Or am I misunderstanding this situation….??




Your problem is that you’re overweight…thoughts on talking to kids about weight loss.

I sat down on the weekend and opened the Daily Life magazine to find myself looking at an article called “Drastic Meseaure: If she’s hungry, she can have some salad” which chronicles the journey of a mother who, at the advice of a paediatrician, needs to help her 7 year old daughter lose 7 kilos.

It’s something of a strange title because you don’t have to read far into it to realise that for this mother it’s a case of “if she’s hungry, she shouldn’t be and no she can’t have any salad.”

If you haven’t read it but have a vague interest in what I am going to say here then I’d suggest taking a few moments to acquaint yourself with the article – to paraphrase it here would not do it justice.

I tried to read this journey with an open mind. The idea of teaching children about choices is great, the idea that even at a birthday party you shouldn’t gorge yourself on everything is fine too, good even. The thing I struggled with the most was the language Weiss used about food when talking to her daughter about the issue, and the overwhelming sense I had that this mother was so consumed by her own food issues that she couldn’t find a way to respond that didn’t pass those issues on to her child. She betrays herself by speaking heavily of the “health” related side of this weight loss journey, likening it to a “disease” but concluding the experience by asking her daughter if she “likes the way she looks now”.

No matter what we say about this, no matter how strong our opinion we best not forget that there is a young child involved, a child who has been placed on very public stage about something that most of us would prefer to keep private.

Near the end of the article, Weiss makes a comment that astounds me. She says…

Food was not a fraught issue in my household growing up, yet I developed problems with it. There are some issues that kids are just born with. I didn’t make Bea obese. I don’t blame sugary drinks, processed foods, trans fats or gargantuan portion sizes. She didn’t become overweight because she gorged on junk food or played video games all day. She was simply and indisputably born with the unfortunate tendency to overeat and a congenital preference for foods that are conducive to weight gain.

I don’t want to be a smart arse about it but I do have to ask, isn’t this is a “condition” the whole world is born with?

I support a parent who wants to do the best they can by their child and who, having identified an issue such as this early on, is willing to take some hard lines to help their child get healthy. What I have serious questions about is the undue burden placed on a 7 year old who is told “your problem is that you are overweight.” (I can’t imagine a way that I would be able to say that to my child, or indeed anyone, that didn’t involve me being a total bitch.) I’d like to think there is a way for a parent to take responsibility, because surely when you are 7 years old involved it is the responsibility of a parent to oversee things like diet, without burdening the child. And while I think Weiss’s desire to give her child the language to talk about something that most of us are uncomfortable to talk about is admirable, I fear that it is too big an ask for a seven year old.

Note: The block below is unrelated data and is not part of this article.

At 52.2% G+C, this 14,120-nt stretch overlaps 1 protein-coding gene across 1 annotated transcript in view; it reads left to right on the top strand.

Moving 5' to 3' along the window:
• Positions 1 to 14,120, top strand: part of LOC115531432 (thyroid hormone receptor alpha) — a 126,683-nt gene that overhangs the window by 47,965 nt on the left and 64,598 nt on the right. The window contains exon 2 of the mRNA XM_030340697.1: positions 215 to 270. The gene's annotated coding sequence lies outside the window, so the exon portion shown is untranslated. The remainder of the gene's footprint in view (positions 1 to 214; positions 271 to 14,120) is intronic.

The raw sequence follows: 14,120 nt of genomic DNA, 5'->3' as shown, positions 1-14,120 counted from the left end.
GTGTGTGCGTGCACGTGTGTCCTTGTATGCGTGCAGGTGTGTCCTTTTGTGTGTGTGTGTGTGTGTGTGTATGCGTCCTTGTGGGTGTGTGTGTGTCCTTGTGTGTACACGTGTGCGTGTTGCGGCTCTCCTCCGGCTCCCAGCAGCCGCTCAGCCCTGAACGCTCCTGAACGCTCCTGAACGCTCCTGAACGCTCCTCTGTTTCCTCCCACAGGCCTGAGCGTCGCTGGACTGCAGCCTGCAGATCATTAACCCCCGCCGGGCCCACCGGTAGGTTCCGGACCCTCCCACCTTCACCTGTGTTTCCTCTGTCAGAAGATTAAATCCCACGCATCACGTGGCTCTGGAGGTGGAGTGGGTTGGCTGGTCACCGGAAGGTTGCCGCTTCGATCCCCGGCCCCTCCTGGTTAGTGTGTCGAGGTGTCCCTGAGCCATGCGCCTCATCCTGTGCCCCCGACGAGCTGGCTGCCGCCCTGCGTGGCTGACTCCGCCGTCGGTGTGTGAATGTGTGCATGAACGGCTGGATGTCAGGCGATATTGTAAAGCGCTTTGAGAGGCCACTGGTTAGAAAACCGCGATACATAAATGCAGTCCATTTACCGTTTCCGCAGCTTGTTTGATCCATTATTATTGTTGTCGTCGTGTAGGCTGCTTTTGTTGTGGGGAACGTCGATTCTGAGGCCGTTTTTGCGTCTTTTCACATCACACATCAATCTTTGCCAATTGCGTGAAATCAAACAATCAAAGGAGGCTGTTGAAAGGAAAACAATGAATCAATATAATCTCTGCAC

It seems to me that at the heart of this issue is “shame” and the way it is (wrongly) inextricably linked to the notion of being “overweight” or perhaps it’s the other way around… Weiss perhaps protests to much that she is primarily concerned with the health of her child – isn’t this the argument that gets trotted out whenever the topic of weight comes up?? We aren’t comfortable with it so we try to sanitise it and hey, making it a health issue makes it waaaay more palatable. Weiss’ daughter now understands this connection in a way that I don’t think a 7 year old should. But hey, that’s just my opinion.

The issue of food and body image is fraught. I regularly think about how I speak of these things in front of Bliss, how I speak about myself and what kind of example I am to her. If you follow me on Facebook you may have seen me share updates about my own post-baby weight loss journey. I speak of it there in small measure because it does not consume me. I no longer agonise about my appearance and weight and if I can find away to impart this ability into my own child’s life well before her 30th birthday then I will be utterly thrilled. I highly doubt that this process will ever involve me uttering the words “your problem is that you’re overweight.”





How would you make a difference in an Australian child’s life?


How would you make a difference in an Australian child’s life? Not your own child, clearly… (you are already doing that!)

Full on question hey?

I’m a bit embarrassed to say that this is something I have thought about a bit…but not done anything about. Before kids I used to think that when I became a Mum I’d go and visit old folks homes and spend time working with charities and the like. None of that has eventuated and though we do give financially to different charities, it never quite feels like enough.

As you might know, the team from Colgate Australia partnered with The Smith Family this year to raise money for children from less priviledged families around Australia. (By the by, you can help them donate $1 by uploading a smiling photo to their FB page). Turns out helping other kids is pretty simple stuff, with just the click of a mouse people are changing lives every. day.

Colgate are giving 20 Australians the chance to find out first hand how they can practically help other Aussies in need via their “Smile for Change” competition. The winners of the comp, and there will be 20 of them, will be able to sponsor a child through The Smith Family at no cost to themselves – Colgate will foot the bill and you will get the chance to see, first hand, both the challenges faced by Australian families and the way this amazing charity works to make life better for them.

You enter via the Colgate Australia Facebook Page. Entries close on August 28th. All you need to do to enter is make sure you have liked the page and then in 50-150 words share why you want to become the sponsor of a disadvantaged child.

So, if you could – how would you (or are you) making a difference to a child’s life?

I wasn’t paid to write this post, but I was sponsored by Colgate Australia to attend Blog World in New York in June this year.